Andre Johnson ’85 shared his testimony with APU football players during Homecoming Weekend.
Andre Johnson ’85 shared his testimony with APU football players during Homecoming Weekend.

APU Alumnus Challenges Football Team to Do the Right Thing

by Nathan Foster

When Andre Johnson ’85 addressed Azusa Pacific University’s football team before their homecoming game in October, it brought back memories from his days as a Cougar. As a student, Johnson was a star cornerback, anchoring the defense while legendary running back Christian Okoyoe shredded other teams up on offense. Terry Franson, Johnson’s track coach at the time, reflected, “Andre was one of the finest defensive backs in APU football history. I cannot remember him ever getting beat on a deep pass. He recently spoke to our team on courage—he put his life on the line for others when no one else would.”

Franson, along with current football head coach Victor Santa Cruz, asked Johnson to visit campus and share his testimony in front of more than 100 players. Johnson told the team that life will present moments to each of them when they will need to make a choice. “I asked them, ‘Are you going to play it safe and stand on the outside, or are you going to charge into the situation, despite the danger, and do the right thing?’”

Johnson’s talk focused on one event that changed his life forever. August 8, 1998, was a night just like any other when the alarm began to sound at the California State Prison Los Angeles, located in Lancaster. Johnson, a veteran prison guard at the time, sprinted from his position in the yard to the housing unit where the alarm was triggered. As he arrived, he looked in and saw more than 100 inmates involved in a riot and a female correctional officer standing in the center of it all with no way out. While other guards waited outside the cell block for backup to arrive, Johnson charged in.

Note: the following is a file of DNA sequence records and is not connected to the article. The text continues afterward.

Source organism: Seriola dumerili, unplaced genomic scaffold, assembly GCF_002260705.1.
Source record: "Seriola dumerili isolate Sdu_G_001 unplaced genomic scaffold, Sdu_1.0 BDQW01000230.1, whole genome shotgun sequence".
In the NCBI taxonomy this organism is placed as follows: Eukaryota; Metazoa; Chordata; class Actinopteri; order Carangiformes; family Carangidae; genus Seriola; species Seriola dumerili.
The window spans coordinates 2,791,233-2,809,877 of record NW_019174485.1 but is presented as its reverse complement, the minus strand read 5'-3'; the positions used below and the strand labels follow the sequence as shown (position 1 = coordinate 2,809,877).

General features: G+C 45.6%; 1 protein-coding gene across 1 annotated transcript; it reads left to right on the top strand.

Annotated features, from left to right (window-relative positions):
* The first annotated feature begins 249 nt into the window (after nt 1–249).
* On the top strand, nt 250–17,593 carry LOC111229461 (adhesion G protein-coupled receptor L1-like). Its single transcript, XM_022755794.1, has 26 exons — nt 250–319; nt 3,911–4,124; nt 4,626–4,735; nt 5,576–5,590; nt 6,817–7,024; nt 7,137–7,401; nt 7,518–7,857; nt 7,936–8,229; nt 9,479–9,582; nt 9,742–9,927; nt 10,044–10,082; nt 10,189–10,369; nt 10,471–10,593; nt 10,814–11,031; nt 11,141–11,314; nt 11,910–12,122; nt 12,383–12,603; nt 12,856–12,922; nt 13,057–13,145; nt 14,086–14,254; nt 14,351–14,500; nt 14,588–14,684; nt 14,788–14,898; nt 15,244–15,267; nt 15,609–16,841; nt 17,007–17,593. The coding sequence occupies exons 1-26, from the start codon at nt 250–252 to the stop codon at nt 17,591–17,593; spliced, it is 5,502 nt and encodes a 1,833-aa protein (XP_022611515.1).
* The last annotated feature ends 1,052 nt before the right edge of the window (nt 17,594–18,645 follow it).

“The second I got through the rotunda doors, I was attacked by several inmates. They knocked me to the ground, injured my neck, and bruised my ribs and knee,” he said. Johnson stood up wearily, knowing he was going to have to fight his way out, and grabbed his baton. “A few inmates tried to take my baton, and I knew if they got it, that would be the end,” he said. “I held onto it and struck back.”

Eventually Johnson was able to clear the inmates away. He made his way to the female officer, who had also been attacked and was lying on the ground, incapacitated and unresponsive. Johnson picked her up with the help of an inmate. “By the grace of God, we got her out. She was in the middle of the riot, so I didn’t know if we would make it, but the inmates saw us carrying her and nobody attacked us,” Johnson said. Other officers called for emergency medical help while Johnson rushed back into the mess.

Johnson moved through the housing unit, securing it room by room. He made sure inmates got on the ground, like they were supposed to when the alarm sounded. After backup arrived, the other officers finally joined in, and they finished securing the housing unit together. “It only took 22 minutes to win the housing unit back, but it felt like hours,” he said.

A lot of things went wrong that night. The housing unit gunner, who was in charge of keeping the area secure with nonlethal rounds, failed to pull the trigger. “He had just come out of the academy, which is never supposed to happen. The inmates saw him panic and the riot started snowballing,” Johnson said. A number of officers chose to stay out of the cell block. “They didn’t want to risk getting hurt,” he said.

In the aftermath of the riot, Johnson’s adrenaline began to wear off and he started feeling severe pain in his ribs and neck, prompting a trip to the hospital where doctors determined he had a hairline fracture and a bulging disk in his neck, which eventually required surgery. Soon after the operation, Johnson received an industrial retirement from the prison.

For his heroism, the California Department of Corrections awarded Johnson a Medal of Valor, the highest award given to a California correctional officer. After receiving the honor, Johnson chose not to speak of the experience for the next two decades. “When I first began with the department, I would bring home all of the stories from the prison. It got to be too much for my family, so I stopped talking about my work and kept everything to myself,” he said. “Now, I’m ready to share my story in hopes of encouraging others.”

After Johnson delivered his testimony at APU, several players approached him to ask questions. “They were interested in the story. I’m glad they took something away from it,” he said. “My faith is strong and I will continue to try to do the right thing. I hope they will too.”

Nathan is a public relations major in the Office of University Relations. He is a double major in journalism and public relations.